Working Group Meeting Report
11th Meeting of the Working Group on Criteria and Indicators for the Conservation and Sustainable Management of Temperate and Boreal Forests
Charleston, South Carolina, USA
November 29 - December 3, 1999
- The Working Group on Criteria and Indicators for the Conservation and Sustainable Management of Temperate and Boreal Forests (Montréal Process), hereafter the Working Group, held its eleventh meeting in Charleston, South Carolina, USA on 29 November-3 December 1999. The Montréal Process includes Argentina, Australia, Canada, Chile, China, Japan, Republic of Korea, Mexico, New Zealand, Russian Federation, the United States of America and Uruguay, which together represent 90% of the world's Temperate and Boreal forests.
- The meeting was opened by Phil Janik, Chief Operating Officer of the US Forest Service, who was endorsed by the Montréal Process countries and served as chairman of the meeting.
- Representatives of 11 countries of the Montréal Process attended the meeting (Mexico was absent), as did representatives of the Ministerial Conference on the Protection of Forests in Europe, the United Nations Food and Agriculture Organization (FAO), the United Nations Environment Program (UNEP), International Tropical Timber Organization (ITTO), the Central American Council of Forestry and Protected Areas (Lepaterique Process), the African Timber Organization (ATO), representatives from the US Department of Agriculture, US Forest Service and the South Carolina Forestry Commission as well as other intergovernmental organizations and non-governmental organizations, including IUCN, IUFRO, the Secretariat of the Intergovernmental Forum on Forests (IFF), CIFOR, UK Forestry Commission, Japan Wildlife Research Center, Global Forest Policy Project, Pulp and Paperworkers Resource Council, American Forest and Paper Association, Society of American Foresters, National Council of the Paper Industry for Air and Stream Improvement and the Meridian Institute. Representatives of Willamette Industries also attended. A list of participants is included at Attachment A.
- The meeting welcomed presentations by the US Forest Service on recent developments in US domestic forest policy and on regional initiatives related to sustainability in the Southeastern US, and by the US Department of State on international forest issues as they relate to the US commitment to the Montréal Process Criteria and Indicators (C&I). The head of the South Carolina Forestry Commission provided an historical overview of forestry in South Carolina, including a brief history of the city of Charleston.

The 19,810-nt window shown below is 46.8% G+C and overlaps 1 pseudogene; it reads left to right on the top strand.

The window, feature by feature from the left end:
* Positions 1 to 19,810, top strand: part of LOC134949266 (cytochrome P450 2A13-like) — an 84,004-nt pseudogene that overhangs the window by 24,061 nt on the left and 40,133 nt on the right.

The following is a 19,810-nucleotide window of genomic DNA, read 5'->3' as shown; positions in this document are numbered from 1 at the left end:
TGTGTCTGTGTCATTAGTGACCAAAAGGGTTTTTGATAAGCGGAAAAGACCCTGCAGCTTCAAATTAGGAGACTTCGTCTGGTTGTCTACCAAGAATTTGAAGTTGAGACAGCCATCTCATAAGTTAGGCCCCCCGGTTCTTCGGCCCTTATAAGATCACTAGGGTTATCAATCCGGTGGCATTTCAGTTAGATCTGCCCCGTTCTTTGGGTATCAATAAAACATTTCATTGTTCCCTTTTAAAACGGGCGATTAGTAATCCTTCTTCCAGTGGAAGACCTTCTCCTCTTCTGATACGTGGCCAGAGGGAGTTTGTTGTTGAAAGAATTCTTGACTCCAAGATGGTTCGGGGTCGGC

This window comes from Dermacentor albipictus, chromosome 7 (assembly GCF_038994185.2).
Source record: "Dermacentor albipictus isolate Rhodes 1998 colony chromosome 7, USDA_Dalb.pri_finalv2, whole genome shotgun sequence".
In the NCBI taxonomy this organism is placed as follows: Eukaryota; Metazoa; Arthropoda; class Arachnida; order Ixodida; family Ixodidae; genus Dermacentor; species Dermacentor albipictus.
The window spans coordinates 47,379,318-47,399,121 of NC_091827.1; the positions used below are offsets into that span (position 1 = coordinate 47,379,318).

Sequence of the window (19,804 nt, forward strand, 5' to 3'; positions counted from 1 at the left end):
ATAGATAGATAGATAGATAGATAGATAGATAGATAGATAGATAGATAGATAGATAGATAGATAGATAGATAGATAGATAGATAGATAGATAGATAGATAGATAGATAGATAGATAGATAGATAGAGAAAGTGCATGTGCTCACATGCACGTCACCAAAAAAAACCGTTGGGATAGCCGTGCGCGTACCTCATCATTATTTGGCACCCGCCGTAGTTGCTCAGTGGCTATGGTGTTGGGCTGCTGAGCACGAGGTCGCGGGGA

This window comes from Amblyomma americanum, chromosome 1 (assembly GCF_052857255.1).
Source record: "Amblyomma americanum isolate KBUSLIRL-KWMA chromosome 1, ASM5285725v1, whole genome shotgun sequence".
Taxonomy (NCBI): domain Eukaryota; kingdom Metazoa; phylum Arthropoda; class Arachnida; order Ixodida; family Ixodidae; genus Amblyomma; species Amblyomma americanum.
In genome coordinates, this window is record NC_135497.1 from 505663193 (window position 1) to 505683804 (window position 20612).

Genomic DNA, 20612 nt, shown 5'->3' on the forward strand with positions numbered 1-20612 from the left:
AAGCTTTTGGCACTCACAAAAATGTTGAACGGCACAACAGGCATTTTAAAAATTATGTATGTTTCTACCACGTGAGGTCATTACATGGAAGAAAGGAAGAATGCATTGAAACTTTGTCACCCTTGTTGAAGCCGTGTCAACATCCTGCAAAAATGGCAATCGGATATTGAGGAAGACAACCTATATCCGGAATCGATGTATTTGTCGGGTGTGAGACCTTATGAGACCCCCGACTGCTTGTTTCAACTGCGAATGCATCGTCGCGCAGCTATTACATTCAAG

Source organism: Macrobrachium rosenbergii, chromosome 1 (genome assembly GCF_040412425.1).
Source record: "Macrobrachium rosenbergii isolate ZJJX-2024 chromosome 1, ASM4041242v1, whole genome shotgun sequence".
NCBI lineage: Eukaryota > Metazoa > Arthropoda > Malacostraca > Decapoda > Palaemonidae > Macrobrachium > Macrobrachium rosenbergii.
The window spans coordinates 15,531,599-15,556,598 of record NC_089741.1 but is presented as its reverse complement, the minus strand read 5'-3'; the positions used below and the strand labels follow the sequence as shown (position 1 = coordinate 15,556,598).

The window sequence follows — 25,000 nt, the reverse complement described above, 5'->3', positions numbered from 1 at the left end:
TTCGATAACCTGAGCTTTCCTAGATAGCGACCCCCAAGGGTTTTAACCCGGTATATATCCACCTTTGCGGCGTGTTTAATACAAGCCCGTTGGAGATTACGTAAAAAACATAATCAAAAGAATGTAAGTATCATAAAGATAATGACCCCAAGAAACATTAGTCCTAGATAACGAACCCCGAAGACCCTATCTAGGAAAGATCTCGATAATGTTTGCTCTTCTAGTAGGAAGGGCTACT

- The meeting received with appreciation and interest a panel discussion on United States' domestic implementation of the Montréal Process C&I that included federal and state foresters, as well as representatives of professional foresters, industry and environmental NGOs. The panel discussed the progress made as well as the challenges still to be met in C&I implementation in the US and the role of the multi-stakeholder ad hoc ARoundtable on Sustainable Forests in this process.
- The meeting also welcomed a presentation by the representative of IUCN on the development of the IUCN Conservation Atlas of Temperate and Boreal Forests as well as an informal discussion convened by Australia on certification and labeling.
- The meeting appreciated a presentation by Japan on its upcoming domestic and international initiatives, including training opportunities, regarding C&I implementation.
- The meeting also welcomed presentations by representatives of ATO, FAO, UNEP, IFF, Ministerial Conference on the Protection of Forests in Europe, CIFOR, ITTO and the Central American Council of Forestry and Protected Areas (Lepaterique Process) on their experiences with C&I processes and initiatives, including the development of sub-national indicators, compatibility among the initiatives and links to related work such as the FAO Forest Resources Assessment.
- The Working Group adopted a final text for (1) the Montréal Process Brochure, entitled A Forests for the Future, and (2) the second edition of the Santiago Declaration, entitled ACriteria and Indicators for the Conservation and Sustainable Management of Temperate and Boreal Forests B The Montréal Process. The Working Group requested the Liaison Office to arrange for printing and wide dissemination of these documents by January 2000; to post the documents on the Montréal Process website; and to have copies available at the Fourth Session of the Intergovernmental Forum on Forests, which meets in New York, January 31-February 11, 2000. The Working Group requested the Liaison Office to translate these documents into French and Spanish as soon as possible, and post them on the website.
- The Working Group accepted the revised non-binding Technical Notes, entitled "Criteria and Indicators for the Conservation and Sustainable Management of Temperate and Boreal Forests - The Montréal Process: Technical Notes as they relate to Criteria 1-6. The Working Group also requested member countries to work with their respective TAC members to produce a version of the Technical Notes as they relate to Criterion 7 and the glossary, for acceptance by the Working Group, as indicated in the Terms of Reference for the TAC included at Attachment B.